FACTOID # 21: 15% of Army recruits from South Dakota are Native American, which is roughly the same percentage for female Army recruits in the state.
 
 Home   Encyclopedia   Statistics   States A-Z   Flags   Maps   FAQ   About 
   
 
WHAT'S NEW
 

SEARCH ALL

FACTS & STATISTICS    Advanced view

Search encyclopedia, statistics and forums:

 

 

(* = Graphable)

 

 


Encyclopedia > Fundamental Orders

The Fundamental Orders were adopted by the Connecticut council on January 14, 1639. The orders describe the government set up by the Connecticut River towns, setting its structure and powers. It is the first written Constitution that created a government, and earned Connecticut its nickname of The Constitution State.

Contents

Origin

In 1637, the towns of Hartford, Weathersfield, and Windsor had started a collective government or commonwealth in order to fight the Pequot War. In the spring of 1638, Reverend Thomas Hooker challenged the General Court to set down and fix the principles of that government. It was his view that "the foundation of authority is laid in the free consent of the people".


Each town had elected its magistrates and operate a court. Connecticut was very much a common law creature, in that court decisions were viewed as creating precedent, and were documented in Court Orders. The council in turn was called the General Court, and they viewed the Fundamental Orders as a more permanent document. Roger Ludlow of Windsor, who had studied law at the Balliol College, Oxford, drafted the first document and worked in the General Court through discussion and revision.


The New Haven Colony was still a separate government, and they saw themselves as being in competition with the Connecticut River towns. They competed in trade, in efforts to attract new colonists and investment, and now in openness of government. They adopted their own, similar, Fundamental Orders on June 4, 1639.


Individual Rights

The Fundamental Orders is a short document, but contains some principles that were later applied in creating the United States governments. Government is based in the rights of an individual, and the orders spell out some of those rights as well as how they are ensured by the government. It provides that all free men share in electing their magistrates, and uses secret, paper ballots. It states the powers of the government, and some limits within which that power is exercised.


In one sense, the Fundamental Orders were replaced by a Royal Charter in 1662. But the major outline of the charter was written in Connecticut and embodies the Orders rights and mechanics. It was carried to England by Governor Winthrop and basically approved by King Charles. The colonists generally viewed the charter as a continuation and surety for the Fundamental Orders.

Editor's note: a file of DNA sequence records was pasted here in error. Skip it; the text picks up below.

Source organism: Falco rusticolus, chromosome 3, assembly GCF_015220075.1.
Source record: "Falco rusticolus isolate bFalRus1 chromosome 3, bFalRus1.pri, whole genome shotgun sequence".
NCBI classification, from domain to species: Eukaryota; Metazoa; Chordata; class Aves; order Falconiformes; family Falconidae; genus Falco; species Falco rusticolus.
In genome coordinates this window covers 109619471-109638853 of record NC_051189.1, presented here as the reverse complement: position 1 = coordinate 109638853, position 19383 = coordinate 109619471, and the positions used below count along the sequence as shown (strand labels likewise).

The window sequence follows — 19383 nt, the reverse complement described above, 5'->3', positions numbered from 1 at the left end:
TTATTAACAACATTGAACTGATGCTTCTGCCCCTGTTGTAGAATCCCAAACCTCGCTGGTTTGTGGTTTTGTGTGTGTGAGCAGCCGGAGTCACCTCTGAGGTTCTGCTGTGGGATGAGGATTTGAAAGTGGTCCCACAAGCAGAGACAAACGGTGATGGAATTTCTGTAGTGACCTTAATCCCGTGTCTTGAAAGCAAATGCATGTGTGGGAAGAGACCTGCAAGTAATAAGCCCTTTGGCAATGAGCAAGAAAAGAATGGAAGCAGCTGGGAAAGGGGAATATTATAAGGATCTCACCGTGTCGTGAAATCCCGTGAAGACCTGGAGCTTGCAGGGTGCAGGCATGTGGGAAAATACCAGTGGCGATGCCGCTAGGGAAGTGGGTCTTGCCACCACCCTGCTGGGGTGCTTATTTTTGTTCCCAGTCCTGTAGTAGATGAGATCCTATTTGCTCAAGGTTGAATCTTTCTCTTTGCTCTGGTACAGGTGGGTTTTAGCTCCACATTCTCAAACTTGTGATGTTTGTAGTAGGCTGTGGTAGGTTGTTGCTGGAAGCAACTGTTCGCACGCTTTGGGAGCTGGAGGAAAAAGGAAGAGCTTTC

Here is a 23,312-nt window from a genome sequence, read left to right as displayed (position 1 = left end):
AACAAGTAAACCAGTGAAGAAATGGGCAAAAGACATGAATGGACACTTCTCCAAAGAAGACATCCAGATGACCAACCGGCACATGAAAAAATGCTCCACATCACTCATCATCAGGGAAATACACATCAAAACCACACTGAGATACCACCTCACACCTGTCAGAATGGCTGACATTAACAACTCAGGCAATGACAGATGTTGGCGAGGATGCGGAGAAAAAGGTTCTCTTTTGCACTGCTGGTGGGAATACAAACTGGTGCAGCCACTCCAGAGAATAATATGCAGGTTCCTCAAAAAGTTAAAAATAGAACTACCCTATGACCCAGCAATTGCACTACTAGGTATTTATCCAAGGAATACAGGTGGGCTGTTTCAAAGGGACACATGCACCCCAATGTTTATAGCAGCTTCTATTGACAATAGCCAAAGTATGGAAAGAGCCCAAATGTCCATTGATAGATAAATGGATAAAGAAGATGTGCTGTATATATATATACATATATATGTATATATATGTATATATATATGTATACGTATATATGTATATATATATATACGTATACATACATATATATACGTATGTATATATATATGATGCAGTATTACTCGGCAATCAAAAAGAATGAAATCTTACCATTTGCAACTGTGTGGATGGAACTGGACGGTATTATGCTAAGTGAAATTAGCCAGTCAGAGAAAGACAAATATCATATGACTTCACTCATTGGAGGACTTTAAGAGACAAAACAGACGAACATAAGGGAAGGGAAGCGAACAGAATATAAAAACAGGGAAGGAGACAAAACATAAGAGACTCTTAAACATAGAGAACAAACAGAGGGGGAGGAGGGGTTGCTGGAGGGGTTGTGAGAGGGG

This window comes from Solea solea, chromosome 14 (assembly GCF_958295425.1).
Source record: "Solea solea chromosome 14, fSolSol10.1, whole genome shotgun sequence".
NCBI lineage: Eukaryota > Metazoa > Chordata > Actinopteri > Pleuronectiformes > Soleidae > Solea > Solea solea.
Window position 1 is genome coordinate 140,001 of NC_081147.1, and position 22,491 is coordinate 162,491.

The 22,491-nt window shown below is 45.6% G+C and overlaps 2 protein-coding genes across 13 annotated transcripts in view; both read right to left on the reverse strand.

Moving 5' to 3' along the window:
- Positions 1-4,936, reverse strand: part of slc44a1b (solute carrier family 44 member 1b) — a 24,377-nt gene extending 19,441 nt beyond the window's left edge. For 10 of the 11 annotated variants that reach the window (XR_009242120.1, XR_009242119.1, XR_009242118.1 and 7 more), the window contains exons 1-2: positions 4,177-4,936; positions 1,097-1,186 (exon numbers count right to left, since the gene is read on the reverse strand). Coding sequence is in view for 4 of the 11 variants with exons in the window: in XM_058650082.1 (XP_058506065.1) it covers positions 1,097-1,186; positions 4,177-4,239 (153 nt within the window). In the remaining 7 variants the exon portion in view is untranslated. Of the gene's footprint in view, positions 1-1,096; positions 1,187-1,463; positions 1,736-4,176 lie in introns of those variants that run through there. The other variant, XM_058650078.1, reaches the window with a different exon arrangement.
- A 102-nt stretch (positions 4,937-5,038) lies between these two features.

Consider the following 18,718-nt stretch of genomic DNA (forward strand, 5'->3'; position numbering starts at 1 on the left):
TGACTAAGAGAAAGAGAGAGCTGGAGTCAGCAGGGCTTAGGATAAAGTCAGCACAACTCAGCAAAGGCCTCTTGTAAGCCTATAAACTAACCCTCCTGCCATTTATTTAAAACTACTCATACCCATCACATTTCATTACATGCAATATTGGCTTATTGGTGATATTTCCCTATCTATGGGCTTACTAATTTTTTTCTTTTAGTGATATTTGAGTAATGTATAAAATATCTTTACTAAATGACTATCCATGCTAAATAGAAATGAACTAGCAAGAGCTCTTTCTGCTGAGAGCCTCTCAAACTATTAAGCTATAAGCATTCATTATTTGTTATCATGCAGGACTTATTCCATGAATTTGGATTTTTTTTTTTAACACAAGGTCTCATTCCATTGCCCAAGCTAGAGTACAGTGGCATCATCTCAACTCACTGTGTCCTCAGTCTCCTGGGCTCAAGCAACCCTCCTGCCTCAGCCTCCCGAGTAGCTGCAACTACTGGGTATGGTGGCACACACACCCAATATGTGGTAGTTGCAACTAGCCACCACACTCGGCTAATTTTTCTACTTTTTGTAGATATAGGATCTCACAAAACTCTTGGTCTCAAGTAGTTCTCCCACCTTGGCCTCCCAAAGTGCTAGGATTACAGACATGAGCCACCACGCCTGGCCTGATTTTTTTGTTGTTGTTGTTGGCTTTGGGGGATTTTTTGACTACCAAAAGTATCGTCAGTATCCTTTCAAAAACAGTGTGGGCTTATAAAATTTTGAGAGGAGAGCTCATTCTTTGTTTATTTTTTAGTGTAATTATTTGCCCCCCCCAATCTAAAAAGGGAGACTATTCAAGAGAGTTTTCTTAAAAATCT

Today, the individual rights in the Orders, with others added over the years, are still included as a Declaration of Rights in the first article of the current Connecticut Constitution adopted in 1965.


See also

External links

  • Text of the Fundamental Orders (http://www.yale.edu/lawweb/avalon/order.htm)
  • Text of New Haven's Fundamental Orders (http://www.yale.edu/lawweb/avalon/states/ct01.htm)
  • Connecticut State's web site with an overview (http://www.sots.state.ct.us/RegisterManual/SectionI/ctconstit.htm)
  • Text of the Charter of 1662 (http://www.yale.edu/lawweb/avalon/states/ct03.htm)

  Results from FactBites:
 
Fundamental Orders of Connecticut - Wikipedia, the free encyclopedia (451 words)
The Fundamental Orders were adopted by the Connecticut council on January 14, 1639.
In one sense, the Fundamental Orders were replaced by a Royal Charter in 1662.
Today, the individual rights in the Orders, with others added over the years, are still included as a Declaration of Rights in the first article of the current Connecticut Constitution adopted in 1965.
Connecticut's Heritage Gateway (442 words)
For two years before the adoption of the Fundamental Orders by the Connecticut General Court on January 14, 1638/39, the three river towns cooperated under a simple form of government that was composed of magistrates and representatives from each town, but the towns had no formal instrument of government.
No religious test was established for voting, the Orders omitted all reference to the authority of the crown, and the General Court was given supreme authority over the towns and their inhabitants.
While the Fundamental Orders of Connecticut cannot probably be considered a constitution in the modern sense, the Orders, nevertheless, served as the basis for government in Connecticut until 1662.
  More results at FactBites »

 
 

COMMENTARY     


Share your thoughts, questions and commentary here
Your name
Your comments

Want to know more?
Search encyclopedia, statistics and forums:

 


Press Releases |  Feeds | Contact
The Wikipedia article included on this page is licensed under the GFDL.
Images may be subject to relevant owners' copyright.
All other elements are (c) copyright NationMaster.com 2003-5. All Rights Reserved.
Usage implies agreement with terms, 1022, m